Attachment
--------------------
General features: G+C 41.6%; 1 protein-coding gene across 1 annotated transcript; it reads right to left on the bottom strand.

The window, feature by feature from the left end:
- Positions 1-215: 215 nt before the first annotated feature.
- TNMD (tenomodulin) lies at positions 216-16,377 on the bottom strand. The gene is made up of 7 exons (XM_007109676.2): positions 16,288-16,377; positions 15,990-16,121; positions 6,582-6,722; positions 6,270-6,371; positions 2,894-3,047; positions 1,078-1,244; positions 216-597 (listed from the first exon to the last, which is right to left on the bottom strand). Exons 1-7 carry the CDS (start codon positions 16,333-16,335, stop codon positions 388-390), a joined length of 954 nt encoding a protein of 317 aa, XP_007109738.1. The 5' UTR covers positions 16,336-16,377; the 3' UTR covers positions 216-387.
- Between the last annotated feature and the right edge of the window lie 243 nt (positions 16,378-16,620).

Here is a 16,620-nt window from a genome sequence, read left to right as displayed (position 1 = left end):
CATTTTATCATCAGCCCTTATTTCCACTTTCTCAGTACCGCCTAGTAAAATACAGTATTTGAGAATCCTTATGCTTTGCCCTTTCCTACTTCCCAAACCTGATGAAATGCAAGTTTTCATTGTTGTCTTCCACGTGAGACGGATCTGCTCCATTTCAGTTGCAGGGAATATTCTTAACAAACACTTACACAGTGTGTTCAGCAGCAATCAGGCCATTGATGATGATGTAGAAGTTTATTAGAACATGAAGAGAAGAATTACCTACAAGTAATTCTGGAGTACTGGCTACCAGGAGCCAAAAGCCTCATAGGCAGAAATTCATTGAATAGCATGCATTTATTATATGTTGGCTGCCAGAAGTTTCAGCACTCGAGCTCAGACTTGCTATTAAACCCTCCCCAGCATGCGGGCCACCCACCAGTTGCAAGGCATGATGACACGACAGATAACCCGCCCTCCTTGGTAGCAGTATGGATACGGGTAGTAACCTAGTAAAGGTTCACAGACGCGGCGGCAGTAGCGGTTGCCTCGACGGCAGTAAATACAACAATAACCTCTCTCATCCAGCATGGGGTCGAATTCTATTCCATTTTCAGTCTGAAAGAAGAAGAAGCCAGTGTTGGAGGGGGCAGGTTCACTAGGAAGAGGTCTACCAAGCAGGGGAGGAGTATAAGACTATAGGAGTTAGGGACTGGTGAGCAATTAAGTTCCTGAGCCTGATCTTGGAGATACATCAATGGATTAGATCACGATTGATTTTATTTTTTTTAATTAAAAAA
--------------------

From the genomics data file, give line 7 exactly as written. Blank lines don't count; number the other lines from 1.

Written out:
CATTTTATCATCAGCCCTTATTTCCACTTTCTCAGTACCGCCTAGTAAAATACAGTATTTGAGAATCCTTATGCTTTGCCCTTTCCTACTTCCCAAACCTGATGAAATGCAAGTTTTCATTGTTGTCTTCCACGTGAGACGGATCTGCTCCATTTCAGTTGCAGGGAATATTCTTAACAAACACTTACACAGTGTGTTCAGCAGCAATCAGGCCATTGATGATGATGTAGAAGTTTATTAGAACATGAAGAGAAGAATTACCTACAAGTAATTCTGGAGTACTGGCTACCAGGAGCCAAAAGCCTCATAGGCAGAAATTCATTGAATAGCATGCATTTATTATATGTTGGCTGCCAGAAGTTTCAGCACTCGAGCTCAGACTTGCTATTAAACCCTCCCCAGCATGCGGGCCACCCACCAGTTGCAAGGCATGATGACACGACAGATAACCCGCCCTCCTTGGTAGCAGTATGGATACGGGTAGTAACCTAGTAAAGGTTCACAGACGCGGCGGCAGTAGCGGTTGCCTCGACGGCAGTAAATACAACAATAACCTCTCTCATCCAGCATGGGGTCGAATTCTATTCCATTTTCAGTCTGAAAGAAGAAGAAGCCAGTGTTGGAGGGGGCAGGTTCACTAGGAAGAGGTCTACCAAGCAGGGGAGGAGTATAAGACTATAGGAGTTAGGGACTGGTGAGCAATTAAGTTCCTGAGCCTGATCTTGGAGATACATCAATGGATTAGATCACGATTGATTTTATTTTTTTTAATTAAAAAA